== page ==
Main Menu   I   Contact      

THE FROGS OF THE BAHAMAS - First published in the 'Nassau Guardian'.
It  was damp and humid on that September night in 1969. Underneath powerful arc lights at Miami International Airport, the two large wooden packing cases were still dripping from the recent rain as they awaited loading for a flight to West End, Grand Bahama. The night insects attracted by the brilliant lights made a fine supper for the several small green frogs perched atop the crates. 

 Later, long after the lights had been extinguished and as the darkness was replaced  by the first light of dawn, the frogs retreated between the wooden slats of the packing cases to avoid the coming glare of the Florida sun. They were still hiding there when the cases were offloaded at West End a few hours later. The latest immigrants had arrived!

The above scenario may not be exact in its detail, but it certainly happened. The Squirrel Tree Frog, Hyla squirela was the latest addition to the fauna of The Bahama Islands.

The other amphibians have, we must assume, made a similar entry. It was believed that the Pig Frog, the Southern Leopard Frog and the Narrow-Mouthed Toad have made similar entries to the archipelago.  

Until the late seventies, the Narrow-Mouthed Toad was known only from Grand Bahama, where it was assumed it had been introduced in grass from Florida. Its known range southwards was extended when I discovered several of them in my garden near West Bay Street while pulling weeds around the walls of my house. The first Narrow-Mouthed Toad, an animal I had never seen before, now sits somewhere on a shelf in the Smithsonian Institution in Washington; the first Gastrophryne carolinensis recorded from the island of New Providence!

This insignificant little frog is easily overlooked. Growing to no more three-quarters of an inch, it is dark brown in colour and runs rather than jumps when it is disturbed, resembling in the process a Cockroach more than an amphibian.

Similar In size and habitat is a true little Bahamian frog. Known in the USA as the Greenhouse Frog, it has on these islands (as far as I am aware) no specific local name, probably because of its retiring habits and the fact that it is seldom seen.

These tiny amphibians have undoubtedly been in The Bahamas for many thousands of years as a new sub-species has populated these islands. Known to scientists as Eleutherodactylus planirostris rogersi, it is an animal well adapted to an environment where little fresh water is found.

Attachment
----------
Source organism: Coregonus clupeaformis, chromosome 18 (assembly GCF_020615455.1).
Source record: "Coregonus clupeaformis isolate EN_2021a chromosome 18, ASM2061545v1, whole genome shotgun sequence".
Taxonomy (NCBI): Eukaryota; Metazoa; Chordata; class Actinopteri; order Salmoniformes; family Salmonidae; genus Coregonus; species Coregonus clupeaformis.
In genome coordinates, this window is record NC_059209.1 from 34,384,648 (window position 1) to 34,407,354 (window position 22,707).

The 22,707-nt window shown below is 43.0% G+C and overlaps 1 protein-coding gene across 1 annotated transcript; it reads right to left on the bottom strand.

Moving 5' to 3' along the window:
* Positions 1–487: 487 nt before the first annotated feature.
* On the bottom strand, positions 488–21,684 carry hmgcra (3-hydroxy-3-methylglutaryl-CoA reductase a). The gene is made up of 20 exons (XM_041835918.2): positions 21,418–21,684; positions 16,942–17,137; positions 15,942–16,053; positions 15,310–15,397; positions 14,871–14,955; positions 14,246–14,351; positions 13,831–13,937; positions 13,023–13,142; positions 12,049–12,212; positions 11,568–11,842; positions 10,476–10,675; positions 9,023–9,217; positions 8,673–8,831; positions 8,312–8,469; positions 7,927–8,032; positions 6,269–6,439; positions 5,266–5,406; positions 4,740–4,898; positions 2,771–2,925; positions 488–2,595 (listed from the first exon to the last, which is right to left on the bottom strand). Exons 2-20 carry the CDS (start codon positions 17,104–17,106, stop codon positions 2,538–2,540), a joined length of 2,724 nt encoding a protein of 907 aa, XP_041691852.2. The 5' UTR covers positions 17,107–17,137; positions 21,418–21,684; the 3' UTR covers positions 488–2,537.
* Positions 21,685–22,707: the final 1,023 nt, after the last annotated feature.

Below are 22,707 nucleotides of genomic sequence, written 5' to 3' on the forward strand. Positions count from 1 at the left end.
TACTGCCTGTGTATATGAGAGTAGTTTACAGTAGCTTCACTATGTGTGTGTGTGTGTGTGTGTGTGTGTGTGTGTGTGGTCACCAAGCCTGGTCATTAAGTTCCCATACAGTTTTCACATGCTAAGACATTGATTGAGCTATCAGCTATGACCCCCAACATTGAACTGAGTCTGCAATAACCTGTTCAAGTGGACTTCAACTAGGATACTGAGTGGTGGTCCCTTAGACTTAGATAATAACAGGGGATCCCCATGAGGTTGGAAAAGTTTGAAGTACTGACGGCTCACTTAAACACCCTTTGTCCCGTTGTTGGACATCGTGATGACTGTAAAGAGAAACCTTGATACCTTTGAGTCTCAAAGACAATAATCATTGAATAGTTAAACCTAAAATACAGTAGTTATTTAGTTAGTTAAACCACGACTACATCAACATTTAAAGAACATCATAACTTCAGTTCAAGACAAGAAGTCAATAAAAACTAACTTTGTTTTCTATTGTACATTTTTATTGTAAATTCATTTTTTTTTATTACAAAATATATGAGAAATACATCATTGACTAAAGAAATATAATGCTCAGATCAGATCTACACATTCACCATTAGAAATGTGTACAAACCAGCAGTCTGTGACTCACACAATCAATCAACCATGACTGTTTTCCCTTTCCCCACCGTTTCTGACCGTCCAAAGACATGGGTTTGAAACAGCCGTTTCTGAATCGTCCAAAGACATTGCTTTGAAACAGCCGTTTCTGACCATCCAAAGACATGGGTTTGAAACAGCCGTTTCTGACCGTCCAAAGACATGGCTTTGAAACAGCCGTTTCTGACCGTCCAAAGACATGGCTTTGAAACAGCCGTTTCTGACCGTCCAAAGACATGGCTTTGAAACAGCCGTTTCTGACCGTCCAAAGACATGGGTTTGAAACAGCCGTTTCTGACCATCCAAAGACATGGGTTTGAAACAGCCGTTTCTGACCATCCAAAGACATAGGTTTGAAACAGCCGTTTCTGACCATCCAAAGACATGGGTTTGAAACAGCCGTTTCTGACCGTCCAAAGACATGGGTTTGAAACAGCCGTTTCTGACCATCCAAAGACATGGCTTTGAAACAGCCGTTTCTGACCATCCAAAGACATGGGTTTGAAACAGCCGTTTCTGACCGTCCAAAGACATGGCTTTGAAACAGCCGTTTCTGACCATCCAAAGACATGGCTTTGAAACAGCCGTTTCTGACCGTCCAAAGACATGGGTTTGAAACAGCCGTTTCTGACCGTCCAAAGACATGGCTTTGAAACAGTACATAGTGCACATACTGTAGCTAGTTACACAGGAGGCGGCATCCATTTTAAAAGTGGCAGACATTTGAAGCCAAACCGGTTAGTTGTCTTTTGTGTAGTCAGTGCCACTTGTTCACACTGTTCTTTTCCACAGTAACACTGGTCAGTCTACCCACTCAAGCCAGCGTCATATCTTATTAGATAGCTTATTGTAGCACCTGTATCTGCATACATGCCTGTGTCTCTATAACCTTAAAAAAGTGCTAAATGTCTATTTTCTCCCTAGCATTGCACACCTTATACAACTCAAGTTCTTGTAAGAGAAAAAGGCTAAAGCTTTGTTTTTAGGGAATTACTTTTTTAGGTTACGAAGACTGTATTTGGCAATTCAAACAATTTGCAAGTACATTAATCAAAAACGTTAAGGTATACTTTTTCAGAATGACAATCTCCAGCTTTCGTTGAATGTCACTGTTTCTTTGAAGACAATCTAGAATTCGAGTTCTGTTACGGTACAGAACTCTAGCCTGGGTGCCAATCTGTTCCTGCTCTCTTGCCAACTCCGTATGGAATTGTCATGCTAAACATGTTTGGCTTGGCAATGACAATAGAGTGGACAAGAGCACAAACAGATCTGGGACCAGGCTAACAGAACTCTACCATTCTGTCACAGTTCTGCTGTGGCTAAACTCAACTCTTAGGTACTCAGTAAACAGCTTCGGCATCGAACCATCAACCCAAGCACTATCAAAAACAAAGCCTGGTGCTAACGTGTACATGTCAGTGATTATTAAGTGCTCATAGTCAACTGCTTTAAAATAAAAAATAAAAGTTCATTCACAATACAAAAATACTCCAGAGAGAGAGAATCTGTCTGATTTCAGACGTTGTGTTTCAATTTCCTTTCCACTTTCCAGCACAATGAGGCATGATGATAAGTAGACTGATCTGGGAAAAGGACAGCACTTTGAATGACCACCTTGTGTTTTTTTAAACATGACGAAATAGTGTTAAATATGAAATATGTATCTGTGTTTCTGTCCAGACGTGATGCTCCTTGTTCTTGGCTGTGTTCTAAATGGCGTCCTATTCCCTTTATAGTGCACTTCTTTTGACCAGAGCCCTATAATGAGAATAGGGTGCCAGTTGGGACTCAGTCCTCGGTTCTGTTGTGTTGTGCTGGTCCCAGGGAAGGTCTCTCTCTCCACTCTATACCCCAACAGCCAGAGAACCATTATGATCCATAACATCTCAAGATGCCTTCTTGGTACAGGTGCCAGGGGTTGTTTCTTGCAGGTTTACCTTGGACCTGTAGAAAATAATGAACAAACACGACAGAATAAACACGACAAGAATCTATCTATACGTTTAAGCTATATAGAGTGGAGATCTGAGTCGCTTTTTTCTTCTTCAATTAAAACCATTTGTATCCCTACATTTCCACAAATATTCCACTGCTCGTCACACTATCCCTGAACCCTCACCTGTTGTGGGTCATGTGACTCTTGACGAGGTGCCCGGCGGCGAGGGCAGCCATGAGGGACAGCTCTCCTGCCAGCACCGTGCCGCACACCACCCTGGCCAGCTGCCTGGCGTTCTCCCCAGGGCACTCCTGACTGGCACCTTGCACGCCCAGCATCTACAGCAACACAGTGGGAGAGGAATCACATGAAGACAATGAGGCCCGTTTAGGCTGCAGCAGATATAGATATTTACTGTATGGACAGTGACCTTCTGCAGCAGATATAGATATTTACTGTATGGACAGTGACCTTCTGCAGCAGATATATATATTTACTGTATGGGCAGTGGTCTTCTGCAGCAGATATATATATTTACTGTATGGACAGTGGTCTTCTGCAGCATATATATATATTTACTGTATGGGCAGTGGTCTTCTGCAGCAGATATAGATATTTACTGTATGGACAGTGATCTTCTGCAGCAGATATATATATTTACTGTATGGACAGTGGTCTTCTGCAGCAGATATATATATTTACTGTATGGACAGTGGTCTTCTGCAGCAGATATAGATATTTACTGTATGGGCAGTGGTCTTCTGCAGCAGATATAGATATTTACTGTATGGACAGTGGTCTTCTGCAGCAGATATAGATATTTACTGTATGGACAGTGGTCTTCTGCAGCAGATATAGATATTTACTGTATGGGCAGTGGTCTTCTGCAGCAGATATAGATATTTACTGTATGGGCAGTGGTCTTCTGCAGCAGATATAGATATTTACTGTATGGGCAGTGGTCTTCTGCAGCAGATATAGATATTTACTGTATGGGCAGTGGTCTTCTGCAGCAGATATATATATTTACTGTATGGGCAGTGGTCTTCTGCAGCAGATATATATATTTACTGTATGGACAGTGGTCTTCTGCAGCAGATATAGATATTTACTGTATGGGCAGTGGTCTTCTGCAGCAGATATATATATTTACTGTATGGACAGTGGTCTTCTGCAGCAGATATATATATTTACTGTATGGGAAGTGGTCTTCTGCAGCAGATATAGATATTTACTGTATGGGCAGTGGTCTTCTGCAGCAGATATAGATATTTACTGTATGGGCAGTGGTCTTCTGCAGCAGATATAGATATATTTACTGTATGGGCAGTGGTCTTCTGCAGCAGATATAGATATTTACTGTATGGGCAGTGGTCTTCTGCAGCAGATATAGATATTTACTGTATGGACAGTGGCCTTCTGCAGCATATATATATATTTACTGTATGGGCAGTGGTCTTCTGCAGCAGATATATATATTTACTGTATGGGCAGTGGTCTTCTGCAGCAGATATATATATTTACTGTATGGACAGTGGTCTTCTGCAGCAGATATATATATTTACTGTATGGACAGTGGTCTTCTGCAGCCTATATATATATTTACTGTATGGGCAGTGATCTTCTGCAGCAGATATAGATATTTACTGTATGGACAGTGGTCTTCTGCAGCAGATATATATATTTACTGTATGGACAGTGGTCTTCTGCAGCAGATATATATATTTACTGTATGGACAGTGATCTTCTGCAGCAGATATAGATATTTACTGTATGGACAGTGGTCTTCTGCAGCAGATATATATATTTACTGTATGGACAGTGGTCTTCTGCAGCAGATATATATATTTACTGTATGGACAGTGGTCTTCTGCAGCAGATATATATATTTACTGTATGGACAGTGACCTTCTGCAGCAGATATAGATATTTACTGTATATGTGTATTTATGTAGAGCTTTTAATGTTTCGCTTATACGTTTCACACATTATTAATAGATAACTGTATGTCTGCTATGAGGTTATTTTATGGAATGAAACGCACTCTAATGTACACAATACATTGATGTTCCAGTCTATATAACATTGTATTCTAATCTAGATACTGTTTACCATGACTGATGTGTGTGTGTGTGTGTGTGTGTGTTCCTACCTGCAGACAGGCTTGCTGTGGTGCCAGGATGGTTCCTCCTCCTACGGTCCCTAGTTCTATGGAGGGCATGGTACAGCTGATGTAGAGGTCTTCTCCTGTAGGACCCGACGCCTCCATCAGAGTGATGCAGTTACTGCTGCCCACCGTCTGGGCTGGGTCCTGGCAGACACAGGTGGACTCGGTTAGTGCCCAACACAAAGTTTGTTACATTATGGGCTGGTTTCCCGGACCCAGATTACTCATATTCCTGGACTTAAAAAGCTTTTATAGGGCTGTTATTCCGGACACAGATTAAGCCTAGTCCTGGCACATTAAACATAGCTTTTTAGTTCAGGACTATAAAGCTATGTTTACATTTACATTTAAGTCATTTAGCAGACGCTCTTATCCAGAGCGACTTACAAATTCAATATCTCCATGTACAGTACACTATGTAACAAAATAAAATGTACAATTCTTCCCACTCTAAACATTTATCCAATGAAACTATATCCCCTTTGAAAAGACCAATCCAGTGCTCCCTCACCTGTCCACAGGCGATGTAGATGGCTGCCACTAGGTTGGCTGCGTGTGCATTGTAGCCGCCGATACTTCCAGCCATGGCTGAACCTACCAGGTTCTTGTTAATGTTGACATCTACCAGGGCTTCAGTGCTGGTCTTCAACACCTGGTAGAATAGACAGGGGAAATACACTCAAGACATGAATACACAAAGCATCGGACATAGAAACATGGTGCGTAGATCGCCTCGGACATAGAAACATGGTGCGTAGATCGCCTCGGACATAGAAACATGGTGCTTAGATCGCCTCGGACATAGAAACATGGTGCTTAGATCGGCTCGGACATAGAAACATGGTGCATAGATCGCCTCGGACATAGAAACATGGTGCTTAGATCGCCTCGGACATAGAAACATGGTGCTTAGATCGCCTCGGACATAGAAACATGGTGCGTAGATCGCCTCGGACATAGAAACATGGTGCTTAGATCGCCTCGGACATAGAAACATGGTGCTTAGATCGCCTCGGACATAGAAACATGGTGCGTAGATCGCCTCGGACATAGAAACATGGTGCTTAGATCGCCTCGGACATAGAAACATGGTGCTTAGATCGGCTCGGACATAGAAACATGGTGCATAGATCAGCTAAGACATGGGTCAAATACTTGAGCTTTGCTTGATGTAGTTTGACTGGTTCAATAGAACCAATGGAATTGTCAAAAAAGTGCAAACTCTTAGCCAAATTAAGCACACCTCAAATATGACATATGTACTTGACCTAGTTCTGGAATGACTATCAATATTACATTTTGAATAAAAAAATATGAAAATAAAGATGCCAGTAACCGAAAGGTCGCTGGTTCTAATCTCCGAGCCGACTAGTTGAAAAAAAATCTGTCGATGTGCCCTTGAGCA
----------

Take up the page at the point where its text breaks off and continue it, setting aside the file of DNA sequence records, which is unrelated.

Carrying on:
Rather than producing a free-swimming tadpole, Eleutherodactylus lays its eggs in damp places where the tadpoles undergo rapid metamorphosis within the egg and hatch out as a miniature version of the adult frog.

The Pig Frog is aptly named, for its croak is loud and guttural, reminiscent of the noise made by a pig. Although this frog is frequently heard, it is seldom seen. It lives in ponds and ditches where there are frequently tall reeds and deep places where it can dive quickly to safety.

The Pig Frog spends much of its time resting on the surface with only its eyes out of the water awaiting unwary insects that it catches with its long tongue. When it hears the slightest noise, it dives as deep as it can with a distinct plopping sound. However carefully the observer approaches all he or she sees are a few ripples as the frog disappears beneath the surface.

The Pig Frog is closely related to the American Bullfrog, a species, which I am told, was introduced to Coral Harbour and Lyford Cay during the time that both of those resorts were thriving and there was a demand for frog legs in the various restaurants catering for the winter residents.

A similar species is the Southern Leopard Frog, a species that has apparently been introduced to Grand Bahama.

When we think of frogs In The Bahamas, we usually are thinking of the common Cuban Tree Frog Osteopilus septemtrionalis. This is the frog that sits near  lights and on  windows at night. As its name suggests it originated in Cuba, but has been In The Bahamas for a very long time. It Is by far the commonest Bahamian frog and is the predominant food of the Bahamas Boa or ‘Chicken Snake’. 

In Its own way the Cuban tree frog has been colonising those territories to the north of the Bahamas, even as the Squirrel Tree Frog, and the Pig and Leopard Frogs have been spawning their way south. The Cuban tree frog was first recorded in Key West in 1961, but has now spread as far north as Palm Beach County.

Most people are repelled by contact with frogs, and I must admit that even I -  an enthusiastic advocate of indigenous fauna, have been surprised when a slimy frog I didn’t see has jumped onto my neck or head as I passed beneath a Banana tree or opened a sliding door upon which the frog was taking its siesta!

Indeed, there is a definite basis for this fear of frogs (other than from the physical revulsion caused by sudden slimy contact by some unknown animal form). The mucus secreted by the skin of frogs may cause an intense irritation to the eyes and may even cause temporary blindness.

Frogs may not excite many people, and they certainly repel many more. But they are an important part of our natural heritage. They provide much of the diet of Bahamian snakes and many birds, and are important themselves as they consume thousands of insects each and every year.

Much as we may not like frogs, they are very much a part of nature’s plan, and they deserve their place within the fabric of our natural resources. 

© Rod Attrill